Statement and nonverbal analysis are not new to law enforcement as the techniques have been taught to investigators for years. Investigators who pay attention solely to one or the other may miss valuable information. The importance of considering verbal and nonverbal indicators concurrently was highlighted in a recent study—published in the FBI Law Enforcement Bulletin —that examined the combined contributions to the prediction of deception or truthfulness.
In another setting, individuals chose to lie or tell the truth about their beliefs concerning their political cause the opinion scenario. Regardless of the circumstances, there were stakes involved—if they were judged as lying, they would lose their participation fee and face one hour of white noise blasts while sitting on a cold, steel chair body a small, cramped room.
Videos of 20 individuals—10 each from the crime and opinion scenarios, half truth tellers and half liars—were analyzed. Analyses of their words and NVB together led to a 90 percent accuracy rate for classifying the individuals as lying or telling the truth. Compared to the average accuracy rate of 53 percent—no better than chance—by observers in studies, the findings indicated Manchester behavioral anomalies in verbal statements and NVB collectively provided a better source for determining veracity and deceit than basic observation. Investigators gained valuable information within 40 seconds of an interview with language year-old female suspect who allegedly assaulted a minor.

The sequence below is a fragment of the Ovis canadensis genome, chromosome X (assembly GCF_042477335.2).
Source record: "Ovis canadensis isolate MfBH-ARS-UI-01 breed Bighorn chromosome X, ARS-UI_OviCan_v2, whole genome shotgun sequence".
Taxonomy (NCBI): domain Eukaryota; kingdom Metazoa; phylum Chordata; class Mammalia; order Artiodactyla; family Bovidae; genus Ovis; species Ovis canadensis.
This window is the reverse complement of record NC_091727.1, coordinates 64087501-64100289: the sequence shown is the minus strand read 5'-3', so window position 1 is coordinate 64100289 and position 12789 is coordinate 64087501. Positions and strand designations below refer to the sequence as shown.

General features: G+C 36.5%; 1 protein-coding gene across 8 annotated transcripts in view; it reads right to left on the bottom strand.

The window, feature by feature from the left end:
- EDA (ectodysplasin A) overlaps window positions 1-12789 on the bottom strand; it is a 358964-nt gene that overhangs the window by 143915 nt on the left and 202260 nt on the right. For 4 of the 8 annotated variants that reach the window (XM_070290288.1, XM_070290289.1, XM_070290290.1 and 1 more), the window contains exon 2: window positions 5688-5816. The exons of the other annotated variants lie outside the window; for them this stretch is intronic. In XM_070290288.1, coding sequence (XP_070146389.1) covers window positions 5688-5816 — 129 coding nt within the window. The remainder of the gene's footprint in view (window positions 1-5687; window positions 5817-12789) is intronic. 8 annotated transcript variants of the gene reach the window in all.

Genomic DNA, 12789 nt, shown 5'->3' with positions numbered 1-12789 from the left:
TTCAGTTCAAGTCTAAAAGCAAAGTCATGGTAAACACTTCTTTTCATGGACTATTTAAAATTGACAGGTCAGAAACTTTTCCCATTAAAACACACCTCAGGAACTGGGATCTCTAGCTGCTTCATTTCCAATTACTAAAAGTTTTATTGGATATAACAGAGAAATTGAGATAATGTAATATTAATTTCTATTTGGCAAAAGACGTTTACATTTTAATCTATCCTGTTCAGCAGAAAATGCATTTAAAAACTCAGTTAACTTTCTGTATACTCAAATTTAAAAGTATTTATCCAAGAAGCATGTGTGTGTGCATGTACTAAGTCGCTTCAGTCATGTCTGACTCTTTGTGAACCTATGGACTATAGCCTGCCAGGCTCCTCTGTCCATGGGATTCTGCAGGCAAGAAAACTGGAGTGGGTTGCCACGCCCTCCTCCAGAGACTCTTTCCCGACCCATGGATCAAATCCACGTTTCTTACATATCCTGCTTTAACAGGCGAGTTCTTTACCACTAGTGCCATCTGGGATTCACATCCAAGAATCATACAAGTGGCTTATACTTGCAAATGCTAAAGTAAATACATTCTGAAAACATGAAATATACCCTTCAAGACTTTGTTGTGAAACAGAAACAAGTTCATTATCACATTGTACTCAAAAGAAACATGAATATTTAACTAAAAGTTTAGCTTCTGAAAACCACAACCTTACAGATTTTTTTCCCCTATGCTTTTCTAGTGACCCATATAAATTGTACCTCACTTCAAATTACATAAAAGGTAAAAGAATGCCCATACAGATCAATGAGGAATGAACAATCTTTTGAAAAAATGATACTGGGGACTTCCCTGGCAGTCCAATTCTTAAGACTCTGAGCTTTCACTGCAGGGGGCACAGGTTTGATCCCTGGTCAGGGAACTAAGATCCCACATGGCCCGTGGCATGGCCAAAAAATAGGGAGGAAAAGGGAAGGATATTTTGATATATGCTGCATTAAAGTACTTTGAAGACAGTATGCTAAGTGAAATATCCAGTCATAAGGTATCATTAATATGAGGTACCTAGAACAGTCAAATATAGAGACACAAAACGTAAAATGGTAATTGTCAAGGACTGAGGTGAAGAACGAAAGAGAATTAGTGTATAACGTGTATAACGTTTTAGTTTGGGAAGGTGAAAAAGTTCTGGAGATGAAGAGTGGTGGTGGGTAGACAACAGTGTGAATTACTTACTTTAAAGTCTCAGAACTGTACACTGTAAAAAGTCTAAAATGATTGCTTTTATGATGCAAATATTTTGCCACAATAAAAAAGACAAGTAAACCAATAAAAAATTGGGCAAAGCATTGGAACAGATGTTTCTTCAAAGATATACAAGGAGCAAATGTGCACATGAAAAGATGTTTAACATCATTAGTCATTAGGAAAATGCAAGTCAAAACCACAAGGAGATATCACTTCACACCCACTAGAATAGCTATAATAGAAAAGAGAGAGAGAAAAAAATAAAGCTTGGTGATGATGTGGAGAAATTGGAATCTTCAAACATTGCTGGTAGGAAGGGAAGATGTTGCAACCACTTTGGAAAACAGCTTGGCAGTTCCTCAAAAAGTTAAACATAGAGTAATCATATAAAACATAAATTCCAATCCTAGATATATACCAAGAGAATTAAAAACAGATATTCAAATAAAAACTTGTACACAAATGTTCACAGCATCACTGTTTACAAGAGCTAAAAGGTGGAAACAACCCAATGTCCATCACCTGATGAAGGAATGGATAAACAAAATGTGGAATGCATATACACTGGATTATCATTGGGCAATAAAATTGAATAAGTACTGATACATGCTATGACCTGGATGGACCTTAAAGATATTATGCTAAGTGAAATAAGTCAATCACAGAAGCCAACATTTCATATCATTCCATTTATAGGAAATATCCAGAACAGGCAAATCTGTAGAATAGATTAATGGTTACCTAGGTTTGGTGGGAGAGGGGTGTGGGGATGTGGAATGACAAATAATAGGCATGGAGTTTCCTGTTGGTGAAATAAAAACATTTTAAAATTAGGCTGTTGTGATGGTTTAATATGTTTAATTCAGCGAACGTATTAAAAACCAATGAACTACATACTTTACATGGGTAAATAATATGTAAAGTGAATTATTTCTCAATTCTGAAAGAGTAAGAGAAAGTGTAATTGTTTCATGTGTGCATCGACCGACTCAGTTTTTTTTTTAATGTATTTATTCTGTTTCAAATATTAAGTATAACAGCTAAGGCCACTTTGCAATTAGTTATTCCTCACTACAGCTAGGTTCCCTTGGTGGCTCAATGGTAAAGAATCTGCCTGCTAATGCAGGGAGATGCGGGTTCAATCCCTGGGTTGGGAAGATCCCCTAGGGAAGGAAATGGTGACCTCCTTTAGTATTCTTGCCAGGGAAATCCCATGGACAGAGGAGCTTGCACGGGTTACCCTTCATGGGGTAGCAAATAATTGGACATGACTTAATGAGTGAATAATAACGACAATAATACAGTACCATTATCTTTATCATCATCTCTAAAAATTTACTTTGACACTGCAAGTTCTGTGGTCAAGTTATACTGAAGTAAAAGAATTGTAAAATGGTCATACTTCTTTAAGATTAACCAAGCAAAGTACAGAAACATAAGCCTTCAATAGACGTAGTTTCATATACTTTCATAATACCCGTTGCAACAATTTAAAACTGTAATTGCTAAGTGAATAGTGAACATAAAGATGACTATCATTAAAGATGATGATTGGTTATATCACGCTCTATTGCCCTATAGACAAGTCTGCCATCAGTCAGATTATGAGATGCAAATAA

After officers Mirandized and obtained background information from the suspected perpetrator the discussion ensued—nonverbal behaviors flirting italicized. Her voice sounded vulnerable. Her jaw dropped and her mouth opened.